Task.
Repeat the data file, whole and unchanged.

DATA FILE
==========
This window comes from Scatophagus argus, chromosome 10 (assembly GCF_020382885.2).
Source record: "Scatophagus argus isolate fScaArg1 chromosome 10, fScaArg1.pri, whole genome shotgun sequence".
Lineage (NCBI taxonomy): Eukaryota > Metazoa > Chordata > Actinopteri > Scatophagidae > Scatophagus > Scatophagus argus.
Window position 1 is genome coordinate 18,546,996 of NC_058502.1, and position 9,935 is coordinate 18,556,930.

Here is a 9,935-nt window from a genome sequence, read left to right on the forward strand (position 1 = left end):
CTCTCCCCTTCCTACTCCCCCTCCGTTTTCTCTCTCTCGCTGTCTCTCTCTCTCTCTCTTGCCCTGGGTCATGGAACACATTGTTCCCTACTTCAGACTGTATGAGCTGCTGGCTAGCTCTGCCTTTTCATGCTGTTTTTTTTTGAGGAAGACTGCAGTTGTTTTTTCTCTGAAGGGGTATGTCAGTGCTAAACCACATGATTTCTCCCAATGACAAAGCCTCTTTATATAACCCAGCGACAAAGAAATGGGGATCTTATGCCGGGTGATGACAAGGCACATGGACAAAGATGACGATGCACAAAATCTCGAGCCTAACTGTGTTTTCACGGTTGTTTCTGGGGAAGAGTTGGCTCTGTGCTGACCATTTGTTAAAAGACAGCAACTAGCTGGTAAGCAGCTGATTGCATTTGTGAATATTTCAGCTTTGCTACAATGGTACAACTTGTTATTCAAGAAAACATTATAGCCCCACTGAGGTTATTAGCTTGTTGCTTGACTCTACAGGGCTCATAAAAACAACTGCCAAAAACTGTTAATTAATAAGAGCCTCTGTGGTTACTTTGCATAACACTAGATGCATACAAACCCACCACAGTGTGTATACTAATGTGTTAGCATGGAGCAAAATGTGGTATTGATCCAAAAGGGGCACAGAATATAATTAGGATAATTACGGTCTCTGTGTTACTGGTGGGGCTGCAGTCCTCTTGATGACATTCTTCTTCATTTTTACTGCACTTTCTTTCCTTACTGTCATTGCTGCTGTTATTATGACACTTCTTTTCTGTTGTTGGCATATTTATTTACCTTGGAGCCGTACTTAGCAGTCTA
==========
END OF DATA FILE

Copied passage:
This window comes from Scatophagus argus, chromosome 10 (assembly GCF_020382885.2).
Source record: "Scatophagus argus isolate fScaArg1 chromosome 10, fScaArg1.pri, whole genome shotgun sequence".
Lineage (NCBI taxonomy): Eukaryota > Metazoa > Chordata > Actinopteri > Scatophagidae > Scatophagus > Scatophagus argus.
Window position 1 is genome coordinate 18,546,996 of NC_058502.1, and position 9,935 is coordinate 18,556,930.

Here is a 9,935-nt window from a genome sequence, read left to right on the forward strand (position 1 = left end):
CTCTCCCCTTCCTACTCCCCCTCCGTTTTCTCTCTCTCGCTGTCTCTCTCTCTCTCTCTTGCCCTGGGTCATGGAACACATTGTTCCCTACTTCAGACTGTATGAGCTGCTGGCTAGCTCTGCCTTTTCATGCTGTTTTTTTTTGAGGAAGACTGCAGTTGTTTTTTCTCTGAAGGGGTATGTCAGTGCTAAACCACATGATTTCTCCCAATGACAAAGCCTCTTTATATAACCCAGCGACAAAGAAATGGGGATCTTATGCCGGGTGATGACAAGGCACATGGACAAAGATGACGATGCACAAAATCTCGAGCCTAACTGTGTTTTCACGGTTGTTTCTGGGGAAGAGTTGGCTCTGTGCTGACCATTTGTTAAAAGACAGCAACTAGCTGGTAAGCAGCTGATTGCATTTGTGAATATTTCAGCTTTGCTACAATGGTACAACTTGTTATTCAAGAAAACATTATAGCCCCACTGAGGTTATTAGCTTGTTGCTTGACTCTACAGGGCTCATAAAAACAACTGCCAAAAACTGTTAATTAATAAGAGCCTCTGTGGTTACTTTGCATAACACTAGATGCATACAAACCCACCACAGTGTGTATACTAATGTGTTAGCATGGAGCAAAATGTGGTATTGATCCAAAAGGGGCACAGAATATAATTAGGATAATTACGGTCTCTGTGTTACTGGTGGGGCTGCAGTCCTCTTGATGACATTCTTCTTCATTTTTACTGCACTTTCTTTCCTTACTGTCATTGCTGCTGTTATTATGACACTTCTTTTCTGTTGTTGGCATATTTATTTACCTTGGAGCCGTACTTAGCAGTCTA